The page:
“They don’t care!” he insisted. “Go and ask them if you like, ‘Hey, American teenager, you care if Xi Jinping knows your shoe size? You care if he knows how many condoms you buy?’ ‘Hell, no!’ they say! ‘Just gimme more TikTok stuff!’ You go ask them, that’s what they will tell you!”
“Because you’ve brainwashed them all with TikTok,” I posited, “and brainwashed them so well, in fact, that when TikTok told them to, they got on their precious smart phones and started calling members of Congress, threatening to assassinate their Senators and Representatives if the US government took their TikTok away. Now, that’s what I call brainwashed, in genuine Manchurian Candidate style.”
“So what?” he replied with an indifferent air. “They like being brainwashed by TikTok. It makes them feel good.”
“But isn’t TikTok strongly regulated in China?” I pointed out. “Your government doesn’t allow the kind of content, incentives for promiscuous addictive use, or blatant exploitation the American version of TikTok does. So tell me, doesn’t that double standard illustrate that China knows how dangerous something like TikTok can be for young people – you make sure it never gets used that way on your own children, and then encourage all its bad aspects to make huge profits on ours. Then you call us hypocrites for wanting to do something about it. How stupid do you think Americans are, anyway?”
“Stupid enough to let your kids have smart phones before they’re old enough to ride a bicycle!” he japed. “Is it China’s fault you are a nation of bad parents?”
He took a deep breath. “No, don’t answer that. We’re not here to talk about that. The Peoples Republic of China is paying you for solutions, not Socratic debates. How does China save TikTok?”
“All right,” I relented, “Let’s get started, then. TikTok’s opponents made sure to hold a secret briefing for the two most influential Senate committees concerned with the TikTok ban issue, didn’t they?”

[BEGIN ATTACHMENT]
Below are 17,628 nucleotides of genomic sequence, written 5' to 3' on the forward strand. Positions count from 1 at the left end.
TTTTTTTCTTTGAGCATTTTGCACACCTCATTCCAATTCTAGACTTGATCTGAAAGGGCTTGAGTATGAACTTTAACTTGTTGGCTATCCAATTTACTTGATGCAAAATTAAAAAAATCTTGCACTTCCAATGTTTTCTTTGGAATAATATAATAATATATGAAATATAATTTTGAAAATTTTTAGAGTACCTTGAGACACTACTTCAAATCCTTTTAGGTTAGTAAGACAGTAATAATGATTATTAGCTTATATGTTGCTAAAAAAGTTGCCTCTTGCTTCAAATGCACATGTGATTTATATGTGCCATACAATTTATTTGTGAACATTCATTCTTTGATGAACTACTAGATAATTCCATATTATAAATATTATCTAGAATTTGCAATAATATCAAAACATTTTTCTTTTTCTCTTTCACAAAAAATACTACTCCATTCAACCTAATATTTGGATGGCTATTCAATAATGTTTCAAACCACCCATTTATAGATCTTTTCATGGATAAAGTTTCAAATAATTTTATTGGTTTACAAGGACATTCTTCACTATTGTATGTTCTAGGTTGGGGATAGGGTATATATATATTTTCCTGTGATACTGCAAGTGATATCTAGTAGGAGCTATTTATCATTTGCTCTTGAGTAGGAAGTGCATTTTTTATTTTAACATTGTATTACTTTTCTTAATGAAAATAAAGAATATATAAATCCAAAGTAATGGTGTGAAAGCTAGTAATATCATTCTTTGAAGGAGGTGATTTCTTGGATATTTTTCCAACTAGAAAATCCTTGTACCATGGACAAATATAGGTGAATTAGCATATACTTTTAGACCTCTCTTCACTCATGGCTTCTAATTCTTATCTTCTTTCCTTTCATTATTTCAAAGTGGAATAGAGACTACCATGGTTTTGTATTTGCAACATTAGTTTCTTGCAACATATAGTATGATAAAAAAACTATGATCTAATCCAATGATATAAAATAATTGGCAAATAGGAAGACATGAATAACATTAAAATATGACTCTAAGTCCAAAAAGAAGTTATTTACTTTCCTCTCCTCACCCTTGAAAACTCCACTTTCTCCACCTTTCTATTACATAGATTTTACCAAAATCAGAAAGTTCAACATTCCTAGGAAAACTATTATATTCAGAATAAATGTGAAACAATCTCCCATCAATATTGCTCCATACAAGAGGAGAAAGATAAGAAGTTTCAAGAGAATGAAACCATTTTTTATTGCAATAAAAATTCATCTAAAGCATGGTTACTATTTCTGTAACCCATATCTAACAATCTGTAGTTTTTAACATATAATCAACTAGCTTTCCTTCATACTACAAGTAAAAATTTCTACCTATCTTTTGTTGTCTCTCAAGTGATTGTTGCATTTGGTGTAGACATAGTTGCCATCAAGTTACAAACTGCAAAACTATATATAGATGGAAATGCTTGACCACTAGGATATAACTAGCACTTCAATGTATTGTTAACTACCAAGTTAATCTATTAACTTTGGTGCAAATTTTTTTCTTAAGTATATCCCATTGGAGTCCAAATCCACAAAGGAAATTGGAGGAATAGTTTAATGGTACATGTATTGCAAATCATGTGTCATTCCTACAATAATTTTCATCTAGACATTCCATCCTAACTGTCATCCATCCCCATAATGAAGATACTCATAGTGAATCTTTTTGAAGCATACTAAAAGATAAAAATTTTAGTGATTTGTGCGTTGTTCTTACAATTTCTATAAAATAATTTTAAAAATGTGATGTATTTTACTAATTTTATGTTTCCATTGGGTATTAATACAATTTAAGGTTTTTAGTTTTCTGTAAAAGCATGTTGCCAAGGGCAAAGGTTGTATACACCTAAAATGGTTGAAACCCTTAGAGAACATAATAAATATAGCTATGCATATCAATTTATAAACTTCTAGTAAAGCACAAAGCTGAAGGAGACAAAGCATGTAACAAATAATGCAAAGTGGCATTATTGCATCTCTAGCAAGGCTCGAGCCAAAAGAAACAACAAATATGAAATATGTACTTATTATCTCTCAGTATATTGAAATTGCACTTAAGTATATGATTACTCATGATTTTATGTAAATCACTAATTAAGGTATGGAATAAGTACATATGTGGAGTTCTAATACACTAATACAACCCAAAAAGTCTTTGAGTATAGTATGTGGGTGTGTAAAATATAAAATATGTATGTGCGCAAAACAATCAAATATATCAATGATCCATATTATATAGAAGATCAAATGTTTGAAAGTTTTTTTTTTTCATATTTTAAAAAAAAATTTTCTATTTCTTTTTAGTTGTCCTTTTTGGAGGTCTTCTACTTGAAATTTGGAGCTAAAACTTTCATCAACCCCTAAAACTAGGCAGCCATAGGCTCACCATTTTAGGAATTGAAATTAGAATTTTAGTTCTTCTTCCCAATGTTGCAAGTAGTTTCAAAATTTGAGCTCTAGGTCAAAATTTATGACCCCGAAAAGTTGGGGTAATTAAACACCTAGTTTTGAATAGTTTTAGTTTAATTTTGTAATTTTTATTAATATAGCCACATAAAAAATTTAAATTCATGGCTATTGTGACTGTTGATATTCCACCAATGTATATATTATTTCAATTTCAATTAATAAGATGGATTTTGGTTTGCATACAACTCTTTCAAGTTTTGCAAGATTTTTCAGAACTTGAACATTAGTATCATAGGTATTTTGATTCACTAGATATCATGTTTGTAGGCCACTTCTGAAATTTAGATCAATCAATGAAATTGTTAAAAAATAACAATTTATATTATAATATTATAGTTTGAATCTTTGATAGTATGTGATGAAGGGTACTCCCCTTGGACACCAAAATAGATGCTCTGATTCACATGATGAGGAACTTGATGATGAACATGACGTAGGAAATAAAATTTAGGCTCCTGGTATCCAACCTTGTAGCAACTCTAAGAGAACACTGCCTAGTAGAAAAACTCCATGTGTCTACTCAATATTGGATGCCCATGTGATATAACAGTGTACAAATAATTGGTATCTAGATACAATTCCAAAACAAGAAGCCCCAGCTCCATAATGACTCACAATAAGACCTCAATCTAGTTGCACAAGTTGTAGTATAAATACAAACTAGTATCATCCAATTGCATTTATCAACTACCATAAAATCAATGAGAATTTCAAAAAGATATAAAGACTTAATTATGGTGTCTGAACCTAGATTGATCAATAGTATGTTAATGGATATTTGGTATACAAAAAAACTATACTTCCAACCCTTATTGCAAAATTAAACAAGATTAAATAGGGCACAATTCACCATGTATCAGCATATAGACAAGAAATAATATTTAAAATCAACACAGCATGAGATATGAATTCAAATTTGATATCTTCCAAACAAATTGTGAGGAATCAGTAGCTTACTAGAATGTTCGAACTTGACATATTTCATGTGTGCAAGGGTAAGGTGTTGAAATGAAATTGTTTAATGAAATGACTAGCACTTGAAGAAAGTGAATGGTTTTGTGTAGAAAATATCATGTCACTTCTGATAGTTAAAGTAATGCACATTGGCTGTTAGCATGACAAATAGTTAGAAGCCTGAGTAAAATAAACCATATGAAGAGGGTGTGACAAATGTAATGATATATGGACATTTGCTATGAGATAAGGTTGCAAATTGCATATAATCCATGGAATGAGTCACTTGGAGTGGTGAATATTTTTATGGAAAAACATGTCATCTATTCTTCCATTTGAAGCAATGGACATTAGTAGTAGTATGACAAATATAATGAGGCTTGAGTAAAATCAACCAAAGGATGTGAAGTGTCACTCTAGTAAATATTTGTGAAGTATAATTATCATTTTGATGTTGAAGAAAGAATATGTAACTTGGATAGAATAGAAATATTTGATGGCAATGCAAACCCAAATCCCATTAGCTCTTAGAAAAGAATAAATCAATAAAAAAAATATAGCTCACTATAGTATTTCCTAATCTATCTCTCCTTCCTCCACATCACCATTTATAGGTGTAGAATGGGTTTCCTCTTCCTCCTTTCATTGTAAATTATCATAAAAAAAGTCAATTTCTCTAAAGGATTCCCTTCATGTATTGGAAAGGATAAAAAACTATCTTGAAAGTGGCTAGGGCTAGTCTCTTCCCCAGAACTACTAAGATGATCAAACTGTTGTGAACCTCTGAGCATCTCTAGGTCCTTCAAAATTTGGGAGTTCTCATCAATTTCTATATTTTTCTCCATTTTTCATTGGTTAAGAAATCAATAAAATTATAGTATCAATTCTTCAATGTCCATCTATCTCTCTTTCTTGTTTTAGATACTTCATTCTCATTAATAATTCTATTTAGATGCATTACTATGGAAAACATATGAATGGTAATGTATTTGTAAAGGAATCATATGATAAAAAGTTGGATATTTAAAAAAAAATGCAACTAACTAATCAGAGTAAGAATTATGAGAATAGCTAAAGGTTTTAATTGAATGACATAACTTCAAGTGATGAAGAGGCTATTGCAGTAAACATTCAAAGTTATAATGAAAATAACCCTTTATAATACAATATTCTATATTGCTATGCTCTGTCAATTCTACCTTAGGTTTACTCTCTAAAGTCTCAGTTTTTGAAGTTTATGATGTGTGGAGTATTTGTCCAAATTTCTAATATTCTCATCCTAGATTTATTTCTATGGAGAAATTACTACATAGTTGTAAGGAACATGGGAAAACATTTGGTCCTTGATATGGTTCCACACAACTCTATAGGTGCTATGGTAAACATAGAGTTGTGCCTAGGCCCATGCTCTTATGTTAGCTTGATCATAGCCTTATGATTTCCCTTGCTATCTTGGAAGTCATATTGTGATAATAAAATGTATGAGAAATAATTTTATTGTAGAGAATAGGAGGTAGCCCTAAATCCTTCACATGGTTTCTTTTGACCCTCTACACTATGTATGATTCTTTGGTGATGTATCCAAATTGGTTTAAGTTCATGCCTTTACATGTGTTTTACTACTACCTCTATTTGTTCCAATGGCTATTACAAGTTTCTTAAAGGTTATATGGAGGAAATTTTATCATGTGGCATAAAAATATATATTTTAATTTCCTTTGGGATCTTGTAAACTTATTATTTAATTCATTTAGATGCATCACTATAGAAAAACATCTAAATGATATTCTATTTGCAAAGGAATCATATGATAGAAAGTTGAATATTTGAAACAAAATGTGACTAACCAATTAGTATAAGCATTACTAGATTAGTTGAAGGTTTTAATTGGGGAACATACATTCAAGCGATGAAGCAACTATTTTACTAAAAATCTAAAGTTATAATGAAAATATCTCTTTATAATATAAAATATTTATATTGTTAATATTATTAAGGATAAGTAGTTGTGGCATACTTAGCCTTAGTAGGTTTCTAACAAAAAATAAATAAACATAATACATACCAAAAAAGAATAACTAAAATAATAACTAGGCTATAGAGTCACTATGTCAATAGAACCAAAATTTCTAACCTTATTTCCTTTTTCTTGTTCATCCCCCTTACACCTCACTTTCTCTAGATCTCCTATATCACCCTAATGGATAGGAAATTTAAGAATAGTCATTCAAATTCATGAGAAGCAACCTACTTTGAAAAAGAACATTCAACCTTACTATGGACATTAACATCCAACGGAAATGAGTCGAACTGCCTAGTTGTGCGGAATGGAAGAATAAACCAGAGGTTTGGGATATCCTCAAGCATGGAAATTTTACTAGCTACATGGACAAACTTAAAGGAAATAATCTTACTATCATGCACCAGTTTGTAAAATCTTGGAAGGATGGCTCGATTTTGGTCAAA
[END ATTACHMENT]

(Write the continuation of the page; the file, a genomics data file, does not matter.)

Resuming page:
“Yes,” he agreed, furiously rubbing his ear and blinking like a strobe light, “they sure as hell did!”
“So,” I suggested, “why not have a secret TikTok briefing of your own?”
He stopped blinking. His right hand moved to his attaché case, extracting an iPad, upon which he began to write in Chinese with a stylus. “What… kind of secret briefing?”
“Arrange a top-secret meeting between the NSA and Chinese Intelligence services,” I proposed, “where the Chinese will brief the NSA representatives on exactly how much information the Communist Chinese have collected on Americans with TikTok.”
He stopped writing and looked me over carefully. “Why?” he asked.
“Because the NSA knows what the CIA, FBI, DNI and DOJ think they know TikTok has on Americans who use it,” I explained, “but your Ministry of State Security knows what China really has on them, and I’m pretty sure there’s a significant delta.”
Squaring his shoulders up, he paused for a moment, then spoke. “I can’t comment on that,” he brusquely stated. “It would be espionage.”
“Of course not,” I agreed. “And to tell the truth, I have no interest in knowing what either side has on the poor benighted fools who use TikTok. So I’ll leave it up to you to assess what the difference will be when the NSA compares what China actually has on American TikTok-ers and what the CIA, FBI, DNI and DOJ think China has on them. You probably know already, though, so ask yourself, would the NSA be impressed with all the stuff you guys know about our citizens who use TikTok that our guys don’t? If so, then after the NSA gets the idea, offer them a data sharing agreement in exchange for continued Chinese control of TikTok.”
“Why would the NSA do that?” he inquired suspiciously.
“Because,” I informed him, “although Section 702 of the Foreign Intelligence Surveillance Act permits the US government to engage in mass, warrantless surveillance of Americans, the NSA only wishes they had a tool like TikTok to do it with. Offer them that, and I guarantee, they will pull the necessary strings to make sure that bill dies long before it reaches Joe Biden’s Resolute Desk in the Oval Office.”
“Strings?” my client’s eyes narrowed as he leaned forward and gave me an unblinking stare.
“Let’s just say,” I quietly confided, “that Section 702 of the Foreign Intelligence Surveillance Act doesn’t exclude members of the Senate.”
A moment passed as he considered my statement. “Ah, yes,” Dr. Zǒugǒu Gòngchǎn nodded and broke into a broad smile. “Do you suppose the NSA might be willing to… reciprocate with some information of such a nature?”
“Unfortunately,” I advised him, “no. That, you see, would be espionage.”
He stroked his chin contemplatively. “Seems as though your recommendation might be worth a try.”
“You bet it is,” I needled. “As a matter of fact, I bet you the fee for this consultation. If you implement my suggested solution within the next forty-eight hours and it fails, no charge.”
Dr. Zǒugǒu cocked his head to the side and considered my offer with a slight squint. “Okay, it’s deal,” he declared at last, tossing his iPad into the attaché case, briskly snapping it shut. Rising from the couch, he extended his hand. “Let’s shake on it.”